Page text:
Lancet and University College London Institute for Global Health Commission. Managing the health effects of climate change

Anthony Costello, Mustafa Abbas, Adriana Allen, Sarah Bell, Richard Bellamy, Norah Groce, Sharon Friel, Anne Johnson, Maria Kett, Maria Lee, Caren Levy, Mark Maslin, David McCoy, Bill McGuire, Hugh Montgomery, David Napier, Christina Pagel, Jinesh Patel, Jose Antonio, Puppim de OliveiraNanneke Redclift, Hannah Rees, Daniel Rogger, Joanne Scott, Judith Stephenson, John Twigg, Jonathan Wolff, Craig Patterson

    Research output: Contribution to journalArticle


    Climate change is the biggest global health threat of the 21st century: Effects of climate change on health will affect most populations in the next decades and put the lives and wellbeing of billions of people at increased risk. During this century, earth's average surface temperature rises are likely to exceed the safe threshold of 2°C above preindustrial average temperature. Rises will be greater at higher latitudes, with medium-risk scenarios predicting 2-3°C rises by 2090 and 4-5°C rises in northern Canada, Greenland, and Siberia. In this report, we have outlined the major threats-both direct and indirect-to global health from climate change through changing patterns of disease, water and food insecurity, vulnerable shelter and human settlements, extreme climatic events, and population growth and migration. Although vector-borne diseases will expand their reach and death tolls, especially among elderly people, will increase because of heatwaves, the indirect effects of climate change on water, food security, and extreme climatic events are likely to have the biggest effect on global health. A new advocacy and public health movement is needed urgently to bring together governments, international agencies, non-governmental organisations (NGOs), communities, and academics from all disciplines to adapt to the effects of climate change on health. Any adaptation should sit alongside the need for primary mitigation: reduction in greenhouse gas emissions, and the need to increase carbon biosequestration through reforestation and improved agricultural practices. The recognition by governments and electorates that climate change has enormous health implications should assist the advocacy and political change needed to tackle both mitigation and adaptation. Management of the health effects of climate change will require inputs from all sectors of government and civil society, collaboration between many academic disciplines, and new ways of international cooperation that have hitherto eluded us. Involvement of local communities in monitoring, discussing, advocating, and assisting with the process of adaptation will be crucial. An integrated and multidisciplinary approach to reduce the adverse health effects of climate change requires at least three levels of action. First, policies must be adopted to reduce carbon emissions and to increase carbon biosequestration, and thereby slow down global warming and eventually stabilise temperatures. Second, action should be taken on the events linking climate change to disease. Third, appropriate public health systems should be put into place to deal with adverse outcomes. While we must resolve the key issue of reliance on fossil fuels, we should acknowledge their contribution to huge improvements in global health and development over the past 100 years. In the industrialised world and richer parts of the developing world, fossil fuel energy has contributed to a doubled longevity, dramatically reduced poverty, and increased education and security for most populations. Climate change effects on health will exacerbate inequities between rich and poor: Climate change will have its greatest effect on those who have the least access to the world's resources and who have contributed least to its cause. Without mitigation and adaptation, it will increase health inequity especially through negative effects on the social determinants of health in the poorest communities. {A figure is presented}. Despite improvements in health with development, we are still faced with a global health crisis. 10 million children die each year; over 200 million children under 5 years of age are not fulfilling their developmental potential; 800 million people go to bed each night hungry; and 1500 million people do not have access to clean drinking water. Most developing countries will not reach the Millennium Development Goal health targets by 2015. In September, 2008, the WHO Commission on Social Determinants of Health rep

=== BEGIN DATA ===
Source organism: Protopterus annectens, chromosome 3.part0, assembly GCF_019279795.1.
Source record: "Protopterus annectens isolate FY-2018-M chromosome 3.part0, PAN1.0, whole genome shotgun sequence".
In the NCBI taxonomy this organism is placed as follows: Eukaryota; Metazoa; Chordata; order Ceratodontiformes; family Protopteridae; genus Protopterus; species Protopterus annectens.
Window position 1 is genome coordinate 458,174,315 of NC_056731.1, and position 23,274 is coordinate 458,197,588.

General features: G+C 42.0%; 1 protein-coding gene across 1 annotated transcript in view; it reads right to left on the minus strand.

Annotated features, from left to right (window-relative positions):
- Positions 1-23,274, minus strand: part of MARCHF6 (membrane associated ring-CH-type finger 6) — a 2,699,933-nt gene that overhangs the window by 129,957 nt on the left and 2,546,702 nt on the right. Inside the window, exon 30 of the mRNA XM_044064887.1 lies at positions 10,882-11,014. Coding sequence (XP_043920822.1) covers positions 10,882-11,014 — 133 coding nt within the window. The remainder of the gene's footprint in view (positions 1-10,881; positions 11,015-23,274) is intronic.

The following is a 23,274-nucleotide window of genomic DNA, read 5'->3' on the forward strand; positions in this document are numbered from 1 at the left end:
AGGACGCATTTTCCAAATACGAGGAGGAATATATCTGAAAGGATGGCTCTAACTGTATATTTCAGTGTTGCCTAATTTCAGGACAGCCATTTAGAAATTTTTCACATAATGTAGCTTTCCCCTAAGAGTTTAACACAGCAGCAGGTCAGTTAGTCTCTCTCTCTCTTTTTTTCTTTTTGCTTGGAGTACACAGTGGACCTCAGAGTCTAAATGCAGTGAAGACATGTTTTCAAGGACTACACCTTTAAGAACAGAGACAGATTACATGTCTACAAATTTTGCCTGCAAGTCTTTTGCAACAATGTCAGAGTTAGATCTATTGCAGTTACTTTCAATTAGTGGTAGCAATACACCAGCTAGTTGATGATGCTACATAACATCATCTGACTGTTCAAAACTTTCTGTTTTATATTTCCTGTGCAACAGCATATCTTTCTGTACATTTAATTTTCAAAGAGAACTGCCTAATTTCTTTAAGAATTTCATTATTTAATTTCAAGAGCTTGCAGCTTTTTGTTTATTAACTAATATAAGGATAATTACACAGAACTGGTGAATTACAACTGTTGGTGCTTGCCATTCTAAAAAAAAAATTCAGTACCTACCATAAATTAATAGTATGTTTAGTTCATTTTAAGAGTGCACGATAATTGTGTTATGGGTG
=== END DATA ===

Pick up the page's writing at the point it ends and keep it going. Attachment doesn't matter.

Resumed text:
Original languageEnglish
    Pages (from-to)1693-1733
    JournalLancet, The (UK edition)
    Issue number9676
    Publication statusPublished - 2009


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